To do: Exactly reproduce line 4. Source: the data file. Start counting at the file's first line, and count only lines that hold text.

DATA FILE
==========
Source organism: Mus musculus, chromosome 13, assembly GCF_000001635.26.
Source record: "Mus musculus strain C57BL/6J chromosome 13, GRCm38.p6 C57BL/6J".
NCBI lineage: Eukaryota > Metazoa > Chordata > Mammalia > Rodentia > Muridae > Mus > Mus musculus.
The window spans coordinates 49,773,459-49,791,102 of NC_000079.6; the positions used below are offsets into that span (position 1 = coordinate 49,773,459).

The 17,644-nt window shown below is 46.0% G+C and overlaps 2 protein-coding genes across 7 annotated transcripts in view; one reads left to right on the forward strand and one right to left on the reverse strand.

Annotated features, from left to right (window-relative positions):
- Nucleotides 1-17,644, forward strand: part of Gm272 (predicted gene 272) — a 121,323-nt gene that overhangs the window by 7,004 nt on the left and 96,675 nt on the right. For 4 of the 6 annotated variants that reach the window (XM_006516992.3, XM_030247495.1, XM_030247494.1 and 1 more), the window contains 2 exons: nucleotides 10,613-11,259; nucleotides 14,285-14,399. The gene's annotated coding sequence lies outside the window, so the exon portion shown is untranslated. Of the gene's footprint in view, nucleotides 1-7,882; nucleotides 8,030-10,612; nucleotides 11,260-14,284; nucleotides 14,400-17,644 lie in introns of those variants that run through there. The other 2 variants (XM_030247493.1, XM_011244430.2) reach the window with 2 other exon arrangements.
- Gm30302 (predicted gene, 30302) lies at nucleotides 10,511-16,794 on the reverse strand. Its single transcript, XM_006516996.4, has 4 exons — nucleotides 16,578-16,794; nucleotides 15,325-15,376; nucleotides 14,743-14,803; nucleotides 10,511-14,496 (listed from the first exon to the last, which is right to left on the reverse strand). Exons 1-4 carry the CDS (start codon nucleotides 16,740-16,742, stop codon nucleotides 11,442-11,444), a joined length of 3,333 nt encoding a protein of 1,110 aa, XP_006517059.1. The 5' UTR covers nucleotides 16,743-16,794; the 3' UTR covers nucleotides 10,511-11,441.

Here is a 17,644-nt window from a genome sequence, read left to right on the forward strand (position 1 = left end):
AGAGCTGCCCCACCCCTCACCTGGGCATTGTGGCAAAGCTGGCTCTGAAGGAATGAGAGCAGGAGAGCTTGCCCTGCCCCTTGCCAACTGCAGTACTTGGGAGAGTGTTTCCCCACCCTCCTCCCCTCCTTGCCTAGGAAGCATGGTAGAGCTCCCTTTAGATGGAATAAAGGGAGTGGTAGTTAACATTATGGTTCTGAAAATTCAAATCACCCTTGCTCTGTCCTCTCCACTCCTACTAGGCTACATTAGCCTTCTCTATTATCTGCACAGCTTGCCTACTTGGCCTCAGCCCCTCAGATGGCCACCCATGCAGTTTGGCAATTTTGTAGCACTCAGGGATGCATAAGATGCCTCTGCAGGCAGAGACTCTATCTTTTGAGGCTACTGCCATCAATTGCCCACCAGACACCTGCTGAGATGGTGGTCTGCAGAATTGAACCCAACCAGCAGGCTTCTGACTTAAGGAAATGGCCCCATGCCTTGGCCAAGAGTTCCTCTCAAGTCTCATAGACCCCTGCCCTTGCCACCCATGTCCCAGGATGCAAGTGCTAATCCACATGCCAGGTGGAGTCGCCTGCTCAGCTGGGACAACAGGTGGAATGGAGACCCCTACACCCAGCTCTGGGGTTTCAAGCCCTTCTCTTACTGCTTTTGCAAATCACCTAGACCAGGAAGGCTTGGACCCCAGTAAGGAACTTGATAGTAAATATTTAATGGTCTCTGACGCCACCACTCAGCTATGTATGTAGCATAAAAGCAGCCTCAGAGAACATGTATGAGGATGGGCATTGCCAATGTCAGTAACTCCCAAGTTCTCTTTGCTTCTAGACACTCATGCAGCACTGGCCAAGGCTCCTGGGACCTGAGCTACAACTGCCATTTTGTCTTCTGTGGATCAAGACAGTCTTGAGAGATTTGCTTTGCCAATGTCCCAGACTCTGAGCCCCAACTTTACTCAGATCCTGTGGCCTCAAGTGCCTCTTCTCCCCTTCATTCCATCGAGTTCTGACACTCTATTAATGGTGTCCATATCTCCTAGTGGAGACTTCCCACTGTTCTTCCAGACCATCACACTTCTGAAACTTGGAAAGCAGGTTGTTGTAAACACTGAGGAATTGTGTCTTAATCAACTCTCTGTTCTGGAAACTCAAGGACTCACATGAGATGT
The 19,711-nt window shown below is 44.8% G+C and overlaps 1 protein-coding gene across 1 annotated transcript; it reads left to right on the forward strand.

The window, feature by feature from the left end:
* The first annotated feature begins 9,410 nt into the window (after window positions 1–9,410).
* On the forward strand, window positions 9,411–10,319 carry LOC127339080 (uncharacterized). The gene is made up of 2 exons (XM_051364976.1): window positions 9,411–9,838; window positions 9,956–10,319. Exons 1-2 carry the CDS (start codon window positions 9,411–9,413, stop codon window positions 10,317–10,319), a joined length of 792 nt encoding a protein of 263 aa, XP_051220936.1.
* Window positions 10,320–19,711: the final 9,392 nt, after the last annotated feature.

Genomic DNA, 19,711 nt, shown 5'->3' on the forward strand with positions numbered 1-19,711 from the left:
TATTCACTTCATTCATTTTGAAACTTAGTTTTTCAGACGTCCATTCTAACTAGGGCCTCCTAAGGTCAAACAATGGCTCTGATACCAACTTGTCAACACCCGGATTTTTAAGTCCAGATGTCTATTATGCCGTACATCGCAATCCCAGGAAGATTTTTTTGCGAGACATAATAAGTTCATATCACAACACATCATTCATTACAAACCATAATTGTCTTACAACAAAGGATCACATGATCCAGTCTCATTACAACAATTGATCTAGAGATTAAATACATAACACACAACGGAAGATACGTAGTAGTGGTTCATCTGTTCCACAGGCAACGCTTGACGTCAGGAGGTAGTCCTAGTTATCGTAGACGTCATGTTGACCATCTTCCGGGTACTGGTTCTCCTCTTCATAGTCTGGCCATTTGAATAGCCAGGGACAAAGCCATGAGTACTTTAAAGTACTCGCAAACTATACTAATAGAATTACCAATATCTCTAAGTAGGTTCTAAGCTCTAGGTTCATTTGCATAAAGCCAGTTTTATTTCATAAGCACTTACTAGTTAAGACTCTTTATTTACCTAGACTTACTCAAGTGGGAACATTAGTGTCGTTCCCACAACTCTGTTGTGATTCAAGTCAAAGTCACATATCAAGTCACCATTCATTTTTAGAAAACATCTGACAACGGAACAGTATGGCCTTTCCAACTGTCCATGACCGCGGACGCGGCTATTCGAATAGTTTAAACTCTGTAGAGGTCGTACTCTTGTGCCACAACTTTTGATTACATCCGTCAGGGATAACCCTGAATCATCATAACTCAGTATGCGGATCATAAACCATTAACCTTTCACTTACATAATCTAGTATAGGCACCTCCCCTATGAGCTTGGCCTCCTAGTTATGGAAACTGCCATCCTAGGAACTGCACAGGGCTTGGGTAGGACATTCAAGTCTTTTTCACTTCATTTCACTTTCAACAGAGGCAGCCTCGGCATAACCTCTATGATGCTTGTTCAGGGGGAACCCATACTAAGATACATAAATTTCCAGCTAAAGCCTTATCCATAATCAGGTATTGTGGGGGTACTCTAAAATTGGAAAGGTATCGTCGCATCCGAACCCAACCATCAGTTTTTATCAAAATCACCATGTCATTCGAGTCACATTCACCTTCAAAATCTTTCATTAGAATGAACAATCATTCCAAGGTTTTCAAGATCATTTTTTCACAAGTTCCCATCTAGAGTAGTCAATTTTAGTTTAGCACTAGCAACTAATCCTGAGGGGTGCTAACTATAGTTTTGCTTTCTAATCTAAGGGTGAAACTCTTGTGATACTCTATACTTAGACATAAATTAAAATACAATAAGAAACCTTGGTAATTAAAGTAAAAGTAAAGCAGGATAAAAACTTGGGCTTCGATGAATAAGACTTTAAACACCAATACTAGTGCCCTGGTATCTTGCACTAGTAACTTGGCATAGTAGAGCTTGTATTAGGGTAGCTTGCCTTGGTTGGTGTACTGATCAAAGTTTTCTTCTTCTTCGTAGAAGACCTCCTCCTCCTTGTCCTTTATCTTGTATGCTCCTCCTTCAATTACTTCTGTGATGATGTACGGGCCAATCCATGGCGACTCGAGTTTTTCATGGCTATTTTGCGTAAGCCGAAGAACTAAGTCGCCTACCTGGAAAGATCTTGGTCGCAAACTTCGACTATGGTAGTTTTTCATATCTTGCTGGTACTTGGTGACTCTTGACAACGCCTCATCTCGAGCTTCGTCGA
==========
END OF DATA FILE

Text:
The window spans coordinates 49,773,459-49,791,102 of NC_000079.6; the positions used below are offsets into that span (position 1 = coordinate 49,773,459).